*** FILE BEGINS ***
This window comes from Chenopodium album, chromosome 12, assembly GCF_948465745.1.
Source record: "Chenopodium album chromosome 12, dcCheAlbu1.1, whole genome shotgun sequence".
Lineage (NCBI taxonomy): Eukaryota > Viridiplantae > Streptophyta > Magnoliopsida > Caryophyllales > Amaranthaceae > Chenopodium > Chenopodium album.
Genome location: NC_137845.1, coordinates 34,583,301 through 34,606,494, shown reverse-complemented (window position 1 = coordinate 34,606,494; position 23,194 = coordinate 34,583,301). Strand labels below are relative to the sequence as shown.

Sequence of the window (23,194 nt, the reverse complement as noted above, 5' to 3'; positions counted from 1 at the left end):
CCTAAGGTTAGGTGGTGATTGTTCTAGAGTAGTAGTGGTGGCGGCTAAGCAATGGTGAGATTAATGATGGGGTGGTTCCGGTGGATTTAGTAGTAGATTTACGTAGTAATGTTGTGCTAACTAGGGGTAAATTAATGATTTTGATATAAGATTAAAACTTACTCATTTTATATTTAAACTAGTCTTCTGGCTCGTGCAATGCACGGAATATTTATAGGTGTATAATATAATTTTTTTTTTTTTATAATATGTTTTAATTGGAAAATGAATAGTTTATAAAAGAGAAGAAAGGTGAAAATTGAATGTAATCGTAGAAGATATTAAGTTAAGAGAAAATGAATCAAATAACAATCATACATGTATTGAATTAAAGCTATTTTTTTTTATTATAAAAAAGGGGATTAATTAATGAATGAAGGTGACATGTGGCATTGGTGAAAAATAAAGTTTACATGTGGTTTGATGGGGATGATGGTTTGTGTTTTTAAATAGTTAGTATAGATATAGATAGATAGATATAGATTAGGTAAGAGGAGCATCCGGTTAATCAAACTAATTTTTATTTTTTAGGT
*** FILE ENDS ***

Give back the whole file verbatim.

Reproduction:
This window comes from Chenopodium album, chromosome 12, assembly GCF_948465745.1.
Source record: "Chenopodium album chromosome 12, dcCheAlbu1.1, whole genome shotgun sequence".
Lineage (NCBI taxonomy): Eukaryota > Viridiplantae > Streptophyta > Magnoliopsida > Caryophyllales > Amaranthaceae > Chenopodium > Chenopodium album.
Genome location: NC_137845.1, coordinates 34,583,301 through 34,606,494, shown reverse-complemented (window position 1 = coordinate 34,606,494; position 23,194 = coordinate 34,583,301). Strand labels below are relative to the sequence as shown.

Sequence of the window (23,194 nt, the reverse complement as noted above, 5' to 3'; positions counted from 1 at the left end):
CCTAAGGTTAGGTGGTGATTGTTCTAGAGTAGTAGTGGTGGCGGCTAAGCAATGGTGAGATTAATGATGGGGTGGTTCCGGTGGATTTAGTAGTAGATTTACGTAGTAATGTTGTGCTAACTAGGGGTAAATTAATGATTTTGATATAAGATTAAAACTTACTCATTTTATATTTAAACTAGTCTTCTGGCTCGTGCAATGCACGGAATATTTATAGGTGTATAATATAATTTTTTTTTTTTTATAATATGTTTTAATTGGAAAATGAATAGTTTATAAAAGAGAAGAAAGGTGAAAATTGAATGTAATCGTAGAAGATATTAAGTTAAGAGAAAATGAATCAAATAACAATCATACATGTATTGAATTAAAGCTATTTTTTTTTATTATAAAAAAGGGGATTAATTAATGAATGAAGGTGACATGTGGCATTGGTGAAAAATAAAGTTTACATGTGGTTTGATGGGGATGATGGTTTGTGTTTTTAAATAGTTAGTATAGATATAGATAGATAGATATAGATTAGGTAAGAGGAGCATCCGGTTAATCAAACTAATTTTTATTTTTTAGGT